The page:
›God-music‹ for Violoncello and Crystal Glasses from ›Black Angels‹
›Sinfonia da requiem‹
Cello Concerto in E minor
Symphony Nr. 2
- Sol Gabetta – Violoncello
Deutsches Symphonie-Orchester Berlin
About the concert
Although Edward Elgar did not die until 1934, the Cello Concerto, composed between 1918 and 1919, was to remain his last major orchestral work. It can be understood as elegiac farewell music to the world of the 19th century, which disappeared with the First World War at the latest, and to whose tonal language Elgar remained committed even in the 20th century. The composition, which is characterised by great emotional urgency in its sung as well as in its “speaking”, recitative passages, did not make much of an impression at its premiere. However, at the latest since Jacqeline du Pré championed the work with identificatory commitment, it has won the hearts of the audience. Deliberately distancing himself from the English late Romanticism à la Elgar, Benjamin Britten developed his very own style. The composer wrote the ‘Sinfonia da requiem’ in 1940 as a commission for an imperial jubilee in Japan, but the work was ultimately not performed there because of its explicit reference to the Christian requiem mass. The sombre, brooding mood of the first movement, the haunting and garish second movement and the cautious appearance of redemption in the finale make the ‘Sinfonia’ one of the most impressive works of Britten’s early creative period.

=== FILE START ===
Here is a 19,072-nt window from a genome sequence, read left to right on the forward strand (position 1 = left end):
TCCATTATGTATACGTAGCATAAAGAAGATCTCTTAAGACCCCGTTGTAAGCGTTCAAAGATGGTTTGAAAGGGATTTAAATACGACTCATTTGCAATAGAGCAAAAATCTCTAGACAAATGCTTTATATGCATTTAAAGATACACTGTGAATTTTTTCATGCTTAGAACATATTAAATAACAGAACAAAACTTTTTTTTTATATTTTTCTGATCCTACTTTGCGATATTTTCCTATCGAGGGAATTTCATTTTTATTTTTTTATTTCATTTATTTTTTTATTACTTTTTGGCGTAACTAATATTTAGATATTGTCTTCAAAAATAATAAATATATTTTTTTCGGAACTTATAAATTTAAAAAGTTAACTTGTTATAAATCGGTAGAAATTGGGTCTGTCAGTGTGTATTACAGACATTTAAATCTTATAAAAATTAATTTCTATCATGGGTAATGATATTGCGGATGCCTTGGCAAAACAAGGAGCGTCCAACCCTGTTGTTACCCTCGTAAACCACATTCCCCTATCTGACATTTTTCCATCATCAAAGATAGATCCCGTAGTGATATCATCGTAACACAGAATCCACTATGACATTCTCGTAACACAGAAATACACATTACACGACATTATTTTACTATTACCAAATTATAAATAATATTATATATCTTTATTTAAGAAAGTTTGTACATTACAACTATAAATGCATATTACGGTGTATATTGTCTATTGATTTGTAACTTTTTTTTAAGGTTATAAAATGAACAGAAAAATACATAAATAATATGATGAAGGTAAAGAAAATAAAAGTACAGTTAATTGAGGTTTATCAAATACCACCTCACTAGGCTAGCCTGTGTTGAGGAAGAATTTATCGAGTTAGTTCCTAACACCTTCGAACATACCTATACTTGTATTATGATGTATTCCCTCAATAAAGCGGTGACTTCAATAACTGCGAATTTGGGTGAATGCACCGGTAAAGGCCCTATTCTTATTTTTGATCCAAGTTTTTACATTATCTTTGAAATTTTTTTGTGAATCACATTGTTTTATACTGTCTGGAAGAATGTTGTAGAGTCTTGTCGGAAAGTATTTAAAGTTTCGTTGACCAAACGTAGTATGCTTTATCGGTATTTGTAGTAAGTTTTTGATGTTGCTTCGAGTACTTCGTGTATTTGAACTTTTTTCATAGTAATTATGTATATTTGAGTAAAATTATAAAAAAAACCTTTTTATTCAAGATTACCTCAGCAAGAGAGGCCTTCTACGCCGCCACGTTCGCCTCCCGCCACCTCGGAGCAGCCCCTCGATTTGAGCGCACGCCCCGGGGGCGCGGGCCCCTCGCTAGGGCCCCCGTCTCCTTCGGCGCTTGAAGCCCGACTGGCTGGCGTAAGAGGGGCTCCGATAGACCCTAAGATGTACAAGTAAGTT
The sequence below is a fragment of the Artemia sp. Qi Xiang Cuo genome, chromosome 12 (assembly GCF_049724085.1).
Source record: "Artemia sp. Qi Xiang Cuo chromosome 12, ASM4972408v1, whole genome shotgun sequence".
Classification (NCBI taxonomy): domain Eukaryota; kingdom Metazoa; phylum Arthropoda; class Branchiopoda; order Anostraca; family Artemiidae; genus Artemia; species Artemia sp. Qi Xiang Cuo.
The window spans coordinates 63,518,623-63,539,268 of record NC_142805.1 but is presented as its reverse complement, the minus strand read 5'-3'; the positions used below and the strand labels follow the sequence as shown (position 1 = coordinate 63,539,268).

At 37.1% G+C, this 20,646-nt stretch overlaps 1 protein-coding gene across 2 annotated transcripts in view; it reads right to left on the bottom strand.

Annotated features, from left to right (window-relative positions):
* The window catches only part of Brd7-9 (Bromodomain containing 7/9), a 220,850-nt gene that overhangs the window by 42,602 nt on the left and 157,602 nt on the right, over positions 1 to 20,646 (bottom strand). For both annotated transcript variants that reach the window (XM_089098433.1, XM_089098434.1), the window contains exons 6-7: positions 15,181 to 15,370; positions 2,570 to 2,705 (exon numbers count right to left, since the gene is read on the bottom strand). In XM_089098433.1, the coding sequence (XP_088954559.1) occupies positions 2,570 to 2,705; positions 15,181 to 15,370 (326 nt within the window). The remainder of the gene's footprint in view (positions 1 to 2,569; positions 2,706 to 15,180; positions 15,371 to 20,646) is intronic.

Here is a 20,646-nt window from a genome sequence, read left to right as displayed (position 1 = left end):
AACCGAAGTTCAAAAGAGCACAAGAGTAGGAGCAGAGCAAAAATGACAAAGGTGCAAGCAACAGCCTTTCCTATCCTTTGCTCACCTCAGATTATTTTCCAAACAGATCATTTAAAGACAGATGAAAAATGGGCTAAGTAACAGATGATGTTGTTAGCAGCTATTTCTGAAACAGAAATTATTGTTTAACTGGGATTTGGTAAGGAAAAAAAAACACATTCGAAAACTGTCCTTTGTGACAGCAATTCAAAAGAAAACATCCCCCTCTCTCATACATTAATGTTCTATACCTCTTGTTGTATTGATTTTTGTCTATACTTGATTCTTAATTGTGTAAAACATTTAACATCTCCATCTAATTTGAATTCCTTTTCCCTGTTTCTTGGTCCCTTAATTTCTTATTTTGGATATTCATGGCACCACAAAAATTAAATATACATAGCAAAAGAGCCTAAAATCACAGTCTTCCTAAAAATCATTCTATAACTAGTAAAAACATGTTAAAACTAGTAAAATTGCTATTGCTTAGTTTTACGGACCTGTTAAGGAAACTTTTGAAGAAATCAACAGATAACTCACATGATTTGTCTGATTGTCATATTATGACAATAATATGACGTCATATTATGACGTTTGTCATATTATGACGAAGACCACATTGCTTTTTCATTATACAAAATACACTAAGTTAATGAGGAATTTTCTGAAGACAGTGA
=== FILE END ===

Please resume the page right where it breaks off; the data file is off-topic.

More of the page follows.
Compositions by the Americans George Crumb and Charles Ives frame the music of Elgar and Britten in this programme. Like their works, Crumb’s ‘Black Angels’ was created as a reaction to the war. In 1970, his Vietnam experience inspired him to write his 13-part threnody, from which the spherical, otherworldly-sounding “God-music”, scored for cello and crystal glasses, is performed at the beginning of the concert. Almost 50 years passed between the completion and the premiere of Charles Ives’ Second Symphony. When the early work, still written in the late Romantic style but remarkable for its innovative use of folkloric material, finally premiered in 1951 under the direction of Leonard Bernstein, the composer was already 76 years old.
The young Austrian conductor Patrick Hahn, who has enjoyed an amazing career in recent years, is making his DSO debut this evening. The solo part in Elgar’s concert is played by the world-renowned cellist Sol Gabetta, whose playing is characterised by temperament and differentiated interpretation.
Date to be announced...